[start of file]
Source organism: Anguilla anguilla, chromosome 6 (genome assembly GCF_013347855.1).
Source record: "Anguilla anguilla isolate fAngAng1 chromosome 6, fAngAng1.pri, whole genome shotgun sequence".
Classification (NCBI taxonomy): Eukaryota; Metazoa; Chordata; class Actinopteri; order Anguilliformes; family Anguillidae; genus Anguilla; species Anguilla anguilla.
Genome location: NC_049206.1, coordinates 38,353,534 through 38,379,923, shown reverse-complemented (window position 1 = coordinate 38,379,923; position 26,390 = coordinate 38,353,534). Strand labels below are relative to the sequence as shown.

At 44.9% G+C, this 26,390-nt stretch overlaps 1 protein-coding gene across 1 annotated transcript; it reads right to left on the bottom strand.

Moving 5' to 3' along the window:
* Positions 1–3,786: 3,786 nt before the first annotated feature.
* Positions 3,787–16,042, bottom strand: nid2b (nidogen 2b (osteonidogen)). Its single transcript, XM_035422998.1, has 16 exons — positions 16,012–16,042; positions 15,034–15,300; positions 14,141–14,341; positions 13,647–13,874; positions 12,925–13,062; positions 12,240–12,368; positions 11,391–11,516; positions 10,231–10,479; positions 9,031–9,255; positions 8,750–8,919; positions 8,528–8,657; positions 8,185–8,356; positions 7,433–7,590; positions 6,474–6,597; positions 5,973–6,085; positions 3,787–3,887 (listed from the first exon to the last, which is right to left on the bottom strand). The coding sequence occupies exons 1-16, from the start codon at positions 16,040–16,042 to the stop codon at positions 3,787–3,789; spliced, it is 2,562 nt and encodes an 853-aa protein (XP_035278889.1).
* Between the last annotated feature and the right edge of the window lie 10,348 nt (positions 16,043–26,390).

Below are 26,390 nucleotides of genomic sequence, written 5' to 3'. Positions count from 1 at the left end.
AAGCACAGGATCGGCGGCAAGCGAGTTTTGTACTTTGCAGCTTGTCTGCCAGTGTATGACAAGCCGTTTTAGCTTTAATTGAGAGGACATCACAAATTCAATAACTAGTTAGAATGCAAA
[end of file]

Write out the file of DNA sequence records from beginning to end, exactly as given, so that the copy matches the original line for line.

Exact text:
Source organism: Anguilla anguilla, chromosome 6 (genome assembly GCF_013347855.1).
Source record: "Anguilla anguilla isolate fAngAng1 chromosome 6, fAngAng1.pri, whole genome shotgun sequence".
Classification (NCBI taxonomy): Eukaryota; Metazoa; Chordata; class Actinopteri; order Anguilliformes; family Anguillidae; genus Anguilla; species Anguilla anguilla.
Genome location: NC_049206.1, coordinates 38,353,534 through 38,379,923, shown reverse-complemented (window position 1 = coordinate 38,379,923; position 26,390 = coordinate 38,353,534). Strand labels below are relative to the sequence as shown.

At 44.9% G+C, this 26,390-nt stretch overlaps 1 protein-coding gene across 1 annotated transcript; it reads right to left on the bottom strand.

Moving 5' to 3' along the window:
* Positions 1–3,786: 3,786 nt before the first annotated feature.
* Positions 3,787–16,042, bottom strand: nid2b (nidogen 2b (osteonidogen)). Its single transcript, XM_035422998.1, has 16 exons — positions 16,012–16,042; positions 15,034–15,300; positions 14,141–14,341; positions 13,647–13,874; positions 12,925–13,062; positions 12,240–12,368; positions 11,391–11,516; positions 10,231–10,479; positions 9,031–9,255; positions 8,750–8,919; positions 8,528–8,657; positions 8,185–8,356; positions 7,433–7,590; positions 6,474–6,597; positions 5,973–6,085; positions 3,787–3,887 (listed from the first exon to the last, which is right to left on the bottom strand). The coding sequence occupies exons 1-16, from the start codon at positions 16,040–16,042 to the stop codon at positions 3,787–3,789; spliced, it is 2,562 nt and encodes an 853-aa protein (XP_035278889.1).
* Between the last annotated feature and the right edge of the window lie 10,348 nt (positions 16,043–26,390).

Below are 26,390 nucleotides of genomic sequence, written 5' to 3'. Positions count from 1 at the left end.
AAGCACAGGATCGGCGGCAAGCGAGTTTTGTACTTTGCAGCTTGTCTGCCAGTGTATGACAAGCCGTTTTAGCTTTAATTGAGAGGACATCACAAATTCAATAACTAGTTAGAATGCAAA